The Value Lifecycle
The value of any software is realized over a lifecycle of several years or even decades, so a failure to provide adequate access to information and resources can starve customer teams of innovation even if they have already licensed software that will solve their problems.
When a collaborative approach to knowledge and expertise is applied, new and disruptive opportunities can appear which lead to true transformation, competitive advantage and in the case of a select few innovators in the industry, a way of continuously delivering incremental value for a predictable cost.
Ethics, industry expertise and the ability to deliver long term solutions are all mission critical. A vendor with deep expertise in your business and industry not only understands what you need now but can see where the industry is headed and what you will need 6, 10, 12 or 36 months into the future. They can give you additional advice to help you not just get to where you want to go, but where you will have to go next.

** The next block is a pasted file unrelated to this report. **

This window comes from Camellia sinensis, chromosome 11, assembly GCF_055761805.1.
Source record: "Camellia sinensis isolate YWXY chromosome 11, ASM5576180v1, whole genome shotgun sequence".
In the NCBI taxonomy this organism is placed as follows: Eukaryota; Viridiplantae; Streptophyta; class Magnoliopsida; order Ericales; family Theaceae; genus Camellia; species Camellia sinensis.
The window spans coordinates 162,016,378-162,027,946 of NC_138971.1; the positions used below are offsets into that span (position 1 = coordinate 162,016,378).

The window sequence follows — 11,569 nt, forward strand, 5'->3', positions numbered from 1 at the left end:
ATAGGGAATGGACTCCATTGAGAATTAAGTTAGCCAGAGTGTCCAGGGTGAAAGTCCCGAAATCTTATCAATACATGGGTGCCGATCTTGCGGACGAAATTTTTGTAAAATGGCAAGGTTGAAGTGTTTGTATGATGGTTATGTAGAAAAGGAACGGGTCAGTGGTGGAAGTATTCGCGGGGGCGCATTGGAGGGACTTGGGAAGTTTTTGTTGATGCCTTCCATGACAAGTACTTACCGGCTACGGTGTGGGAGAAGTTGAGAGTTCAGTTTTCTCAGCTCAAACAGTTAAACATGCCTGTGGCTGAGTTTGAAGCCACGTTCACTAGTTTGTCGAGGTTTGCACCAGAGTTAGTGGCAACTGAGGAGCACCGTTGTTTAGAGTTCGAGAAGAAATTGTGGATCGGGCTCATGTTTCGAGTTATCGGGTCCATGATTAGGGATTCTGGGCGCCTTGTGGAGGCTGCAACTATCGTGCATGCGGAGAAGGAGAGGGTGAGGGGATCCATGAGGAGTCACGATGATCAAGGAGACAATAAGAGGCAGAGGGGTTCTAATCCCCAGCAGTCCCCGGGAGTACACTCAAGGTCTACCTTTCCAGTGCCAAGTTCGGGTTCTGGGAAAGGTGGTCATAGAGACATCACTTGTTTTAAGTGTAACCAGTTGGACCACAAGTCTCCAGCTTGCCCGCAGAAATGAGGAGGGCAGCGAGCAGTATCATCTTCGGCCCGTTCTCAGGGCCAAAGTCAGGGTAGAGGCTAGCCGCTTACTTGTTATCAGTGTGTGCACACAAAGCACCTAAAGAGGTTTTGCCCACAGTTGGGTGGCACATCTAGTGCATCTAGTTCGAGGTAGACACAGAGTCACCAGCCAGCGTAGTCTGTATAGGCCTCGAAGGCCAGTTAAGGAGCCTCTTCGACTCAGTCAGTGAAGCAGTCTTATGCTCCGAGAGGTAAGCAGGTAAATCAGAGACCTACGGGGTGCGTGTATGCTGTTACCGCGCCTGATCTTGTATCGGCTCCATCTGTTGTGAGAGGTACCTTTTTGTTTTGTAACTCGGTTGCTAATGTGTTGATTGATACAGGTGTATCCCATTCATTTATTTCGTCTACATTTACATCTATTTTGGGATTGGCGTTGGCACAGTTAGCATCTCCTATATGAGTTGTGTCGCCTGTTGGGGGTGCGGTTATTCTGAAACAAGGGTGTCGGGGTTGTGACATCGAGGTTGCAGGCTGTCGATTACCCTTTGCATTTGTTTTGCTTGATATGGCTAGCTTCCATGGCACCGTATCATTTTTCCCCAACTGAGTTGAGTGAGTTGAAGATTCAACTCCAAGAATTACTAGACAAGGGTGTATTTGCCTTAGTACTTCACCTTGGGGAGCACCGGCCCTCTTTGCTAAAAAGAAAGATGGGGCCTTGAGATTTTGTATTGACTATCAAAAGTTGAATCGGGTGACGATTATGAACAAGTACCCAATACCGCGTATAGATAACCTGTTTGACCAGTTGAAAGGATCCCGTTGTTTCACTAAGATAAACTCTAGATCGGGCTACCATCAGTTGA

Some companies just want to sell you stuff regardless of whether you really need it or not. But partnering closely with a vendor with strong ethics means you have a confidant who can first of all add value and second of all will not push something if it will not add value. What you need is intelligent advisory, and you only get that with longer term partnering because your vendor has skin in the game right along with you. They are not going to sell you something and run away.
Learn more in the full 2020 survey “Digital Transformation Investment in 2020 and Beyond: Factors in the Success or Failure of Technology Investments in the Post Pandemic Era”.